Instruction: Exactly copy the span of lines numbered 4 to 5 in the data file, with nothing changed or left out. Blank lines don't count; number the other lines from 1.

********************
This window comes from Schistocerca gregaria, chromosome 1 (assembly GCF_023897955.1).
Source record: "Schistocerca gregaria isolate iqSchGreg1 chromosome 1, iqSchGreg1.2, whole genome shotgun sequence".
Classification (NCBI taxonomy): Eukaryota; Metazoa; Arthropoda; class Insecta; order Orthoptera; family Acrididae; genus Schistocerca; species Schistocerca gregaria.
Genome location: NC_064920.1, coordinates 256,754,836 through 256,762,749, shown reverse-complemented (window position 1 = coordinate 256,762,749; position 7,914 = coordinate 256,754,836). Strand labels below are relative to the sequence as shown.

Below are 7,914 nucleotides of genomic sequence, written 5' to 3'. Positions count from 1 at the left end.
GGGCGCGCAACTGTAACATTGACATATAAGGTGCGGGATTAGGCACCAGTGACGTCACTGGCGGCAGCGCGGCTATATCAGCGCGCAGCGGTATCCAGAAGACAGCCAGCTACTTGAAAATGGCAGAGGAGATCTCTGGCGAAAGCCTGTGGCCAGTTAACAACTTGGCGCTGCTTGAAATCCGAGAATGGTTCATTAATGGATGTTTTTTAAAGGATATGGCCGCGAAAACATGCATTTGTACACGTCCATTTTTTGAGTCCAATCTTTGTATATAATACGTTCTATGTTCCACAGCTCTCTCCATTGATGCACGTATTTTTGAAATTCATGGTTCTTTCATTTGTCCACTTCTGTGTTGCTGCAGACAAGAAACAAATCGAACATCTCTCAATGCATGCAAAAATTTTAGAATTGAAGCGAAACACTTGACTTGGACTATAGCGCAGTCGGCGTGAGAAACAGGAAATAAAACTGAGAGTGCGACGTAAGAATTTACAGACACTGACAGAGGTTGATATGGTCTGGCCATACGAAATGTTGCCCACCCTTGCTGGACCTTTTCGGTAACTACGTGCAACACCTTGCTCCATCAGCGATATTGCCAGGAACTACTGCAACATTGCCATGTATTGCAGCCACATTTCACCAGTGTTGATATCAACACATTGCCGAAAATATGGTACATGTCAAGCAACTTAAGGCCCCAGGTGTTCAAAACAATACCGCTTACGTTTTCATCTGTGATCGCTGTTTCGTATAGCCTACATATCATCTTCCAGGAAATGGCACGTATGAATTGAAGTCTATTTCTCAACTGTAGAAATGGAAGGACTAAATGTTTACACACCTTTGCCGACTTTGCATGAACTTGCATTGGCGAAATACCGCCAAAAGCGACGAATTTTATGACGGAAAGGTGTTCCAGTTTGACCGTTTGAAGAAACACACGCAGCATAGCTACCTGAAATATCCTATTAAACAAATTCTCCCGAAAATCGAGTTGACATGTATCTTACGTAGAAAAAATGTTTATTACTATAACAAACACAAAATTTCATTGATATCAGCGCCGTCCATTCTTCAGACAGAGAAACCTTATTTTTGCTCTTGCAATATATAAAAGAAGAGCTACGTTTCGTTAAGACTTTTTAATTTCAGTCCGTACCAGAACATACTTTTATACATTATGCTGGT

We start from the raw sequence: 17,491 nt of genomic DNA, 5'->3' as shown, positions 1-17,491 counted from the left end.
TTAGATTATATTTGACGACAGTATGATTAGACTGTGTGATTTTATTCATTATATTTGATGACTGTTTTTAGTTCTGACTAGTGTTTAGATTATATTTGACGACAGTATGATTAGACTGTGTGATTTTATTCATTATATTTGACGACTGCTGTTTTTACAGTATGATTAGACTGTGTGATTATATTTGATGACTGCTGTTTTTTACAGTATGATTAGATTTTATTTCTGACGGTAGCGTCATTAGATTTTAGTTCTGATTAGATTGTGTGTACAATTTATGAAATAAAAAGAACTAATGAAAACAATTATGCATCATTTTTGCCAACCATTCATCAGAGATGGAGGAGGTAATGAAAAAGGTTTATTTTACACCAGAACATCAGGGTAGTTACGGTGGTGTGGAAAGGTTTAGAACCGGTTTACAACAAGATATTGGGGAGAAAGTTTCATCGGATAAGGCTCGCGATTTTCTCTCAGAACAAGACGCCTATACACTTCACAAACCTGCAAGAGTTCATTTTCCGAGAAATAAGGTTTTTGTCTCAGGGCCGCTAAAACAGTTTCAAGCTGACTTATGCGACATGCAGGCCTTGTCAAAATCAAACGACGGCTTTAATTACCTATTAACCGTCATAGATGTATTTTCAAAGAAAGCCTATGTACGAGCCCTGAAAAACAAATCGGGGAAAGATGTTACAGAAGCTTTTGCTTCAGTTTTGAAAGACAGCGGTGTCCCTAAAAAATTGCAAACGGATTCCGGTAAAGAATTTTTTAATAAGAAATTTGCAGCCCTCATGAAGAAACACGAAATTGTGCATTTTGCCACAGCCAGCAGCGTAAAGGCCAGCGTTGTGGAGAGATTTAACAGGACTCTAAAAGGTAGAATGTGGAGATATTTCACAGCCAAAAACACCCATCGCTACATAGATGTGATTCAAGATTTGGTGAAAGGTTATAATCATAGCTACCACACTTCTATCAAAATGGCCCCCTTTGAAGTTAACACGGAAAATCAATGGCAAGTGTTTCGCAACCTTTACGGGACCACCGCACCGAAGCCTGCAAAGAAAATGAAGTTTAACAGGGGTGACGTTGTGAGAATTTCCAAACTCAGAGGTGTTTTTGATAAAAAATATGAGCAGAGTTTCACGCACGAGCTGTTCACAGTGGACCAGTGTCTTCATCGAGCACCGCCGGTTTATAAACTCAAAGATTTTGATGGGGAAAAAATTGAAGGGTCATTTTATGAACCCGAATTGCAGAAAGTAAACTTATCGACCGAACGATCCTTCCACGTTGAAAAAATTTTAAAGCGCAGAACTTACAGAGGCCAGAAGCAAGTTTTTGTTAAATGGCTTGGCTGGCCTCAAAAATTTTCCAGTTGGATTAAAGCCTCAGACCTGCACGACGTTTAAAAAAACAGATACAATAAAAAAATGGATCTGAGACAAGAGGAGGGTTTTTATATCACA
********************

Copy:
Genome location: NC_064920.1, coordinates 256,754,836 through 256,762,749, shown reverse-complemented (window position 1 = coordinate 256,762,749; position 7,914 = coordinate 256,754,836). Strand labels below are relative to the sequence as shown.

Below are 7,914 nucleotides of genomic sequence, written 5' to 3'. Positions count from 1 at the left end.